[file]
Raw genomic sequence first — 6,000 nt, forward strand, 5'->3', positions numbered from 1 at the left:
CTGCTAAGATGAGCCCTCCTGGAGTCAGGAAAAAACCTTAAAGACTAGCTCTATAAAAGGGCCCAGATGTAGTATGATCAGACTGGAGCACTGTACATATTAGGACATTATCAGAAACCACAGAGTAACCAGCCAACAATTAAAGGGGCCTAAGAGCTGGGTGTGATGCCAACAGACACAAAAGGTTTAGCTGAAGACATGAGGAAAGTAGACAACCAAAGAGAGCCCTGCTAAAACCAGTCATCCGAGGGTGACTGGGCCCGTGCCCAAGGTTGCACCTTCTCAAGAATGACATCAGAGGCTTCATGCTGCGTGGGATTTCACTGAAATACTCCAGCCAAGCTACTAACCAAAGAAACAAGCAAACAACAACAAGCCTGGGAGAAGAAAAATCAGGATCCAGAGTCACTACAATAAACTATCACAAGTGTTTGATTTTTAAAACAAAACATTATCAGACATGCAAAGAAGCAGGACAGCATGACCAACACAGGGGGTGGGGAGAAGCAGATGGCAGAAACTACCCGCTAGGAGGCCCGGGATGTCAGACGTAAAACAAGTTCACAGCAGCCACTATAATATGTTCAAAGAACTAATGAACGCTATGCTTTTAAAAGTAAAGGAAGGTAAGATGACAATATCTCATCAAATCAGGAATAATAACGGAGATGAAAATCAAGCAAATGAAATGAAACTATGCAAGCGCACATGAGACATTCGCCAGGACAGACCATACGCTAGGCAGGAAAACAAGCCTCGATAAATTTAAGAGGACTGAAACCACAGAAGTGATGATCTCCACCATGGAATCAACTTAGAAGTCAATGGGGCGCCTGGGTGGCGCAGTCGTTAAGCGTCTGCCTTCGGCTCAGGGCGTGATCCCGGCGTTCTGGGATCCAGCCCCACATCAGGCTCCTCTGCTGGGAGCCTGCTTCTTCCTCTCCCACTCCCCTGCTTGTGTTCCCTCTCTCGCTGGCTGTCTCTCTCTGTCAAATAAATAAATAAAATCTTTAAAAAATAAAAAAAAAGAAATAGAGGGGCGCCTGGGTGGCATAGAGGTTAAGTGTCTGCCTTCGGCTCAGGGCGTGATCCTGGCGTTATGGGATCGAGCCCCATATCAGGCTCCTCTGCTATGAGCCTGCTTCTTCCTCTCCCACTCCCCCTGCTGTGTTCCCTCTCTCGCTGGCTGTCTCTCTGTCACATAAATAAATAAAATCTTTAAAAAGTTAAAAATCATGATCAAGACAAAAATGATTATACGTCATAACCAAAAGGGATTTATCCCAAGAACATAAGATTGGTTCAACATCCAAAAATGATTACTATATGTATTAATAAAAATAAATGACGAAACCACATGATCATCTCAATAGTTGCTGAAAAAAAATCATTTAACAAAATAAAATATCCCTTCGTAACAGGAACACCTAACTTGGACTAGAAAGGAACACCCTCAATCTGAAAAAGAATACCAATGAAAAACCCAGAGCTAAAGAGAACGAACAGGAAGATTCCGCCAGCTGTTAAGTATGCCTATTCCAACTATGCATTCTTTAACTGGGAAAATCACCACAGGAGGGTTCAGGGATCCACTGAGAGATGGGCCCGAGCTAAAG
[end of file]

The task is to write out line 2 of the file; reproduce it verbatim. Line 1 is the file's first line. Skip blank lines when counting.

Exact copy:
CTGCTAAGATGAGCCCTCCTGGAGTCAGGAAAAAACCTTAAAGACTAGCTCTATAAAAGGGCCCAGATGTAGTATGATCAGACTGGAGCACTGTACATATTAGGACATTATCAGAAACCACAGAGTAACCAGCCAACAATTAAAGGGGCCTAAGAGCTGGGTGTGATGCCAACAGACACAAAAGGTTTAGCTGAAGACATGAGGAAAGTAGACAACCAAAGAGAGCCCTGCTAAAACCAGTCATCCGAGGGTGACTGGGCCCGTGCCCAAGGTTGCACCTTCTCAAGAATGACATCAGAGGCTTCATGCTGCGTGGGATTTCACTGAAATACTCCAGCCAAGCTACTAACCAAAGAAACAAGCAAACAACAACAAGCCTGGGAGAAGAAAAATCAGGATCCAGAGTCACTACAATAAACTATCACAAGTGTTTGATTTTTAAAACAAAACATTATCAGACATGCAAAGAAGCAGGACAGCATGACCAACACAGGGGGTGGGGAGAAGCAGATGGCAGAAACTACCCGCTAGGAGGCCCGGGATGTCAGACGTAAAACAAGTTCACAGCAGCCACTATAATATGTTCAAAGAACTAATGAACGCTATGCTTTTAAAAGTAAAGGAAGGTAAGATGACAATATCTCATCAAATCAGGAATAATAACGGAGATGAAAATCAAGCAAATGAAATGAAACTATGCAAGCGCACATGAGACATTCGCCAGGACAGACCATACGCTAGGCAGGAAAACAAGCCTCGATAAATTTAAGAGGACTGAAACCACAGAAGTGATGATCTCCACCATGGAATCAACTTAGAAGTCAATGGGGCGCCTGGGTGGCGCAGTCGTTAAGCGTCTGCCTTCGGCTCAGGGCGTGATCCCGGCGTTCTGGGATCCAGCCCCACATCAGGCTCCTCTGCTGGGAGCCTGCTTCTTCCTCTCCCACTCCCCTGCTTGTGTTCCCTCTCTCGCTGGCTGTCTCTCTCTGTCAAATAAATAAATAAAATCTTTAAAAAATAAAAAAAAAGAAATAGAGGGGCGCCTGGGTGGCATAGAGGTTAAGTGTCTGCCTTCGGCTCAGGGCGTGATCCTGGCGTTATGGGATCGAGCCCCATATCAGGCTCCTCTGCTATGAGCCTGCTTCTTCCTCTCCCACTCCCCCTGCTGTGTTCCCTCTCTCGCTGGCTGTCTCTCTGTCACATAAATAAATAAAATCTTTAAAAAGTTAAAAATCATGATCAAGACAAAAATGATTATACGTCATAACCAAAAGGGATTTATCCCAAGAACATAAGATTGGTTCAACATCCAAAAATGATTACTATATGTATTAATAAAAATAAATGACGAAACCACATGATCATCTCAATAGTTGCTGAAAAAAAATCATTTAACAAAATAAAATATCCCTTCGTAACAGGAACACCTAACTTGGACTAGAAAGGAACACCCTCAATCTGAAAAAGAATACCAATGAAAAACCCAGAGCTAAAGAGAACGAACAGGAAGATTCCGCCAGCTGTTAAGTATGCCTATTCCAACTATGCATTCTTTAACTGGGAAAATCACCACAGGAGGGTTCAGGGATCCACTGAGAGATGGGCCCGAGCTAAAG